“How do we come to feel possessive over intangibles—memory, identity, history, citizenship—that, strictly speaking, we cannot own? In taking up this question as a way to understand the modern condition, this lecture examines the propertied imagination: the psychic life of property through which we experience the world as a series of possessive cases, and through which we make claims to repossess what we believe to be ours. Navigating the psychic terrain of possession, I propose that property in the modern era comes into view predominantly through loss rather than acquisition, and that this loss is accompanied by an expanded sense of property that shapes relations of ownership beyond the law. Drawing particularly on examples from law and literature, I suggest that this propertied imagination calls for a particular mode of reading, one attuned to property’s affective registers like grief, possessiveness, self-possession, or entitlement, and to its rhetorical turns—those moments when language alerts us to the existence of a propertied relationship that law is often at pains to address.”

The Keynote will be held on the 22.07.  at 4 pm. Join us in room 11/E08!

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Jul 20 2022

Conference Program

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We are finally able to share our conference program for this weekend with all of you!

We are so stoked to have Ravit Reichman, Anjali Vats and Gesa Mackenthun holding the keynotes for the conference!

And of course we are excited to find out what our students came up with during this workshop week in the paper sessions.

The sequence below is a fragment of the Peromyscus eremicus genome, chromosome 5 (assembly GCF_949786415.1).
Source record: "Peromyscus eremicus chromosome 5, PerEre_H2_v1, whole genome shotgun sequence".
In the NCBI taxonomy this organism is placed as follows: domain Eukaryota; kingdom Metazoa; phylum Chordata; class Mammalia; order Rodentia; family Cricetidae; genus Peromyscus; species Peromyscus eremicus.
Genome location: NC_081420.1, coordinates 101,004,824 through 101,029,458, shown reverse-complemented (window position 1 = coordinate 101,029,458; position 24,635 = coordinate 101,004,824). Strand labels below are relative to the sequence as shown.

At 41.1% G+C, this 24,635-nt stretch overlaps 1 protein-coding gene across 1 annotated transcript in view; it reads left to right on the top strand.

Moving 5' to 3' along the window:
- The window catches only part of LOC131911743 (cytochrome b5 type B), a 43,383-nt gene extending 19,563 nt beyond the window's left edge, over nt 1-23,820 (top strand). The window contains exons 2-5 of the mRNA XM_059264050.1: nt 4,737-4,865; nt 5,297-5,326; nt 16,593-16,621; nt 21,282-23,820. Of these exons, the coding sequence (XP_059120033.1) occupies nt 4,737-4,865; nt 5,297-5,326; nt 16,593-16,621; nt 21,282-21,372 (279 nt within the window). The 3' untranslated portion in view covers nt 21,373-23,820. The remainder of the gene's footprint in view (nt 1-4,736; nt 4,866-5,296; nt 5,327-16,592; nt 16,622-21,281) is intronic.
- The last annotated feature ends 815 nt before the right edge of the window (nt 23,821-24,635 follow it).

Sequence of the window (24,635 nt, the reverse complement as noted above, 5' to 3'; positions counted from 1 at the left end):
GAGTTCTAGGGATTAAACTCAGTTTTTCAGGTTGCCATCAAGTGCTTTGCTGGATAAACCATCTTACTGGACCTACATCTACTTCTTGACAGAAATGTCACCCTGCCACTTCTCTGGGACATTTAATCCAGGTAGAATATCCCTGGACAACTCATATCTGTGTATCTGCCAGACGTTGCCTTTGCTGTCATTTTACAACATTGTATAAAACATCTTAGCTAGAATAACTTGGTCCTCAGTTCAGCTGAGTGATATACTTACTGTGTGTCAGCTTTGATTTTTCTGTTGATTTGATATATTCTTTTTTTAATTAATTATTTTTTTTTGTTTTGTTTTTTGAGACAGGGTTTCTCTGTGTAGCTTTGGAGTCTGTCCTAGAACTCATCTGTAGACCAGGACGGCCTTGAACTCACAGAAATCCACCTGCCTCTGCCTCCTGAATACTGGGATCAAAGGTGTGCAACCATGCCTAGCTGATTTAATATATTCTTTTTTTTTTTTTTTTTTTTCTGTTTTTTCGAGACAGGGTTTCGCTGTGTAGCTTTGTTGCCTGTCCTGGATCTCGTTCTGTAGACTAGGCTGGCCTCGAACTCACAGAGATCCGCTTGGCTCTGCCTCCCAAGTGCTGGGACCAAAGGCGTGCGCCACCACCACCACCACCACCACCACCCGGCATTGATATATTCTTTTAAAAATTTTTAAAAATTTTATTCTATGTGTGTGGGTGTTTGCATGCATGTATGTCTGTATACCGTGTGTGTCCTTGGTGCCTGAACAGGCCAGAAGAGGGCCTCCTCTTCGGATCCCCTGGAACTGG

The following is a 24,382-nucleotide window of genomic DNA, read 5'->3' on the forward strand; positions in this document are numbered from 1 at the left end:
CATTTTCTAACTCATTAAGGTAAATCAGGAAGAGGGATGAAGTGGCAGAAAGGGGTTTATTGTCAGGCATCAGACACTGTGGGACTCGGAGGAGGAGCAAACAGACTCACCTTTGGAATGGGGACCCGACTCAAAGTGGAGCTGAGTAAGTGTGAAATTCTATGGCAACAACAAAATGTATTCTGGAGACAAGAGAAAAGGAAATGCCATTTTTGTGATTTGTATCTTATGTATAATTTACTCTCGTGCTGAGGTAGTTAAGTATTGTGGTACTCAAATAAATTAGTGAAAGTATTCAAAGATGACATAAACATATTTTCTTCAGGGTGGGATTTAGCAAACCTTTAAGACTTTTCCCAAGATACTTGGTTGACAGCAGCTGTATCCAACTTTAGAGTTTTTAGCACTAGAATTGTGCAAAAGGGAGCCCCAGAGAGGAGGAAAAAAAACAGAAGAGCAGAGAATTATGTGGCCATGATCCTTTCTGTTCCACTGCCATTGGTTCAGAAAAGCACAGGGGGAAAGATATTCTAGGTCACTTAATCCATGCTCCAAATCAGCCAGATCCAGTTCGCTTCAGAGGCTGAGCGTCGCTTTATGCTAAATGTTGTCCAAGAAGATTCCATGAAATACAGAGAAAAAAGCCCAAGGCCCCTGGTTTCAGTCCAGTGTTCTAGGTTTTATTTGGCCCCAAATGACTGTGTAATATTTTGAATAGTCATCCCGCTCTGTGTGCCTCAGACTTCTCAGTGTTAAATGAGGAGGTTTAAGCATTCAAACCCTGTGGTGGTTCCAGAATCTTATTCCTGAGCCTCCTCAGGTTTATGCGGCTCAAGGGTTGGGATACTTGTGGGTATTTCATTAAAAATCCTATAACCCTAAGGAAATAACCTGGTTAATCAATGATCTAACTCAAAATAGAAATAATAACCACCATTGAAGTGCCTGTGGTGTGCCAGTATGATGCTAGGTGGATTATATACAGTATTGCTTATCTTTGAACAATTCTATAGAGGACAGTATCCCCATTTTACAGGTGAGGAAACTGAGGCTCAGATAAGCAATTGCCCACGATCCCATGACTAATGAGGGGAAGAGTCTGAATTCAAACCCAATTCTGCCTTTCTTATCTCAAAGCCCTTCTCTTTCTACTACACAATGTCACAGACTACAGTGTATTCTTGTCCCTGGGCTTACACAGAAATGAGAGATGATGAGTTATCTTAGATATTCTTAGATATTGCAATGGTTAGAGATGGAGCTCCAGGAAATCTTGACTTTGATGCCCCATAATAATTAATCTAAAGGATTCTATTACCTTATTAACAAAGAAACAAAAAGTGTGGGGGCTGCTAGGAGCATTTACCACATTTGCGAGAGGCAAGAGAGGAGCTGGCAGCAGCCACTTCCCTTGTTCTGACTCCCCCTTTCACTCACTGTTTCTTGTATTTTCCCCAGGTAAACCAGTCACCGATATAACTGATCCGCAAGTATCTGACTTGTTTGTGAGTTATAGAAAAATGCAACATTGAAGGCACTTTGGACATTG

A few titles are still missing: We will upload a finalized version on Friday.


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Jul 11 2022

Workshop on Property, Migration and Belonging

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Vikki Bell and Leti Volpp will be convening Workshop 4 on questions of Property, Migration and Belonging.

The first session will address law’s relationship to interdisciplinarity with a focus on questions of immigration. We will examine how property surfaces as a way to conceptualize various rights and entitlements, including the right of a lawful resident to return, the claim of an irregular migrant to remain, and the request of a refugee to belong.  We will also consider how immigration might be re-theorized as the management of claims for resources rather than as spatial movement over territory.

The afternoon session will consider the ways in which those things are left behind after periods of state violence – buildings that were used as clandestine detention centres, photographs, clothes – become a focus within the community’s struggles for memory and justice. How are buildings, images and the cultural productions they provoke mobilized within the struggles to ‘re-set’ the norms of a society in the wake of such violence? Taking examples from Argentina and Chile’s experiences, we will consider how processes we can understand as bio-political created a caesura of differential belonging during the Southern cone’s experiences of dictatorship, and how in their post-dictatorship transition different modes of ‘repair’ seek to act on the property and traces that remain in order to demand new socialities and new normative commitments. We will pay attention to the different forums in which these demands are made, within and beyond the law, as well as how new forms of belonging and affiliation arise that may require further attention and critique. In terms of interdisciplinarity, the session will encourage you to think about how you engage with cultural productions such as performances, textual and visual interventions, in your own work.